In 2008, New York City spent approximately $24 million on water fluoridation ($5 million on fluoride chemicals)(1a). In 2010, NYC's fluoride chemicals will cost $9 million(1b).
Fluoride in water at "optimal" levels (0.7 - 1.2 mg/L) is supposed to reduce tooth decay without creating excessive fluorosis (fluoride-discolored and/or damaged teeth). Yet cavities are rampant in NY's fluoridated populations(1c).
Attempting to prove that fluorosed teeth have fewer cavities, Kumar uses 1986-1987 National Institute of Dental Research (NIDR) data which, upon analysis, shows that 7- to 17-year-olds have similar cavity rates in their permanent teeth whether their water supply is fluoridated or not (Table 1).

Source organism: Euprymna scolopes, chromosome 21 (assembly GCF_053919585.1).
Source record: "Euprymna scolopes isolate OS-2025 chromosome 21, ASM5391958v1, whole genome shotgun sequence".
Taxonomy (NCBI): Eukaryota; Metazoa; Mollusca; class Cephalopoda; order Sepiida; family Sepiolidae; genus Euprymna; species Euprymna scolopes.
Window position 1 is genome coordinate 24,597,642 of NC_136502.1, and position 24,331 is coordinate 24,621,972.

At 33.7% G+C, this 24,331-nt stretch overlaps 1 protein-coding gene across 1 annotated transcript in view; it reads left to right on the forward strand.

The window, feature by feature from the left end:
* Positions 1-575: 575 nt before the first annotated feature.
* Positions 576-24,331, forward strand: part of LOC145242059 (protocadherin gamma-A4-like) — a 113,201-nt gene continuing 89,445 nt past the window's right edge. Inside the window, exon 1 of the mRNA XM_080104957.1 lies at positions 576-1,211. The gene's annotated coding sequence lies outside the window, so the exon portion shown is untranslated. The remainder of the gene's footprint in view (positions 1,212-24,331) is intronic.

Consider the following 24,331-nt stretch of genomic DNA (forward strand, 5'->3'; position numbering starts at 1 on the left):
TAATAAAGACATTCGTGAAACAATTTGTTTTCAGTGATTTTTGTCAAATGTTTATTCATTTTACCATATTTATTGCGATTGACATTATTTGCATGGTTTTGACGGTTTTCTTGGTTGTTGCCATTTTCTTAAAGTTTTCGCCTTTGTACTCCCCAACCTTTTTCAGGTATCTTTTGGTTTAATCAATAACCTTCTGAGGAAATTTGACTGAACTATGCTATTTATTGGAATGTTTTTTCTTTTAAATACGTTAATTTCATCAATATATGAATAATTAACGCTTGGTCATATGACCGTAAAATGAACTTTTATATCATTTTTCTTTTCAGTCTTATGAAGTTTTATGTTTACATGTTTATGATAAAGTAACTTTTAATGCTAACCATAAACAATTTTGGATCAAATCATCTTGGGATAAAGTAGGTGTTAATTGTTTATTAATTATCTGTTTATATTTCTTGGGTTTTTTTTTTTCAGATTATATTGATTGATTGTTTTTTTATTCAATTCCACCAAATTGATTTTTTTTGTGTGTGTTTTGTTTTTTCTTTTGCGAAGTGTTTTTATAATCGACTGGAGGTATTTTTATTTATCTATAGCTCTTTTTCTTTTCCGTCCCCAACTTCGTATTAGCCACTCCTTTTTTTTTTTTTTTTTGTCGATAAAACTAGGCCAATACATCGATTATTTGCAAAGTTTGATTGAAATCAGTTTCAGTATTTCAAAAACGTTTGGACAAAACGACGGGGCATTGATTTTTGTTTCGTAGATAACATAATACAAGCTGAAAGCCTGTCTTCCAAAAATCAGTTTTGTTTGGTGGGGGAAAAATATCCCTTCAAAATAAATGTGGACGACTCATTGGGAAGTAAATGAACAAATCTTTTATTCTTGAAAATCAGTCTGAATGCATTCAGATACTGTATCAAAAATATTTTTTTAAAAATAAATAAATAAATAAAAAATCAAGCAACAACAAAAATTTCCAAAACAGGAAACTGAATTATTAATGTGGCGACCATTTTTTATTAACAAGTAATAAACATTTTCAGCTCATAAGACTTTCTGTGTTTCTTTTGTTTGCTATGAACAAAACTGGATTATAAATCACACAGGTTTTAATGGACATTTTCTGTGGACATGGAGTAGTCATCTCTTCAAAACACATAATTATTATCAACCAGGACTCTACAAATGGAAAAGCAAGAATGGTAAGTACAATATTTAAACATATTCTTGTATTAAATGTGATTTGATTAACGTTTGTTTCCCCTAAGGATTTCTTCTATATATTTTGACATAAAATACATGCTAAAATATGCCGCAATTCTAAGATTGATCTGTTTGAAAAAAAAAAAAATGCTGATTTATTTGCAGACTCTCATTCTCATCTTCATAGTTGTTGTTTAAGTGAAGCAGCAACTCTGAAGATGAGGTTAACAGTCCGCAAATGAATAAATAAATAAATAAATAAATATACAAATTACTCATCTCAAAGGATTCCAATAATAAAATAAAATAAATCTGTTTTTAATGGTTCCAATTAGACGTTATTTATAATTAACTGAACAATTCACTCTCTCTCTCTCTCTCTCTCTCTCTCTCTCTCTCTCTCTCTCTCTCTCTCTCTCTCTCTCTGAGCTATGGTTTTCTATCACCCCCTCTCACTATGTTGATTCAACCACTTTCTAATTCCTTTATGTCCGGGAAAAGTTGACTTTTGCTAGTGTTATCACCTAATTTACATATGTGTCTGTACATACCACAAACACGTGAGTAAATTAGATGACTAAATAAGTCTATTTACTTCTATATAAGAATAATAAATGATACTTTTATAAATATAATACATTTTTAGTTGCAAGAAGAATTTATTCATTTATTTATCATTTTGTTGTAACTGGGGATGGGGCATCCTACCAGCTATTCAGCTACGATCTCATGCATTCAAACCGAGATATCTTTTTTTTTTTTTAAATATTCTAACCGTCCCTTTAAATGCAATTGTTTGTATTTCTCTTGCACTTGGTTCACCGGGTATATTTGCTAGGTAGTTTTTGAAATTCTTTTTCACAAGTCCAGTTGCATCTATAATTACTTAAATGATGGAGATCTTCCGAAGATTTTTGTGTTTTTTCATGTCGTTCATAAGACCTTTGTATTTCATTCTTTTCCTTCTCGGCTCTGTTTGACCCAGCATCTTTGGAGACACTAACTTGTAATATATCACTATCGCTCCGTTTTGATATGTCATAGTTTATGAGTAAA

In 1990, using the same NIDR data, Dr. John Yiamouyiannis published equally surprising results in a peer-reviewed journal. He concluded, "No statistically significant differences were found in the decay rates of permanent teeth or the percentages of decay-free children in the F [fluoridated], NF [non-fluoridated], and PF [partially fluoridated] areas."(2).Read the rest at the link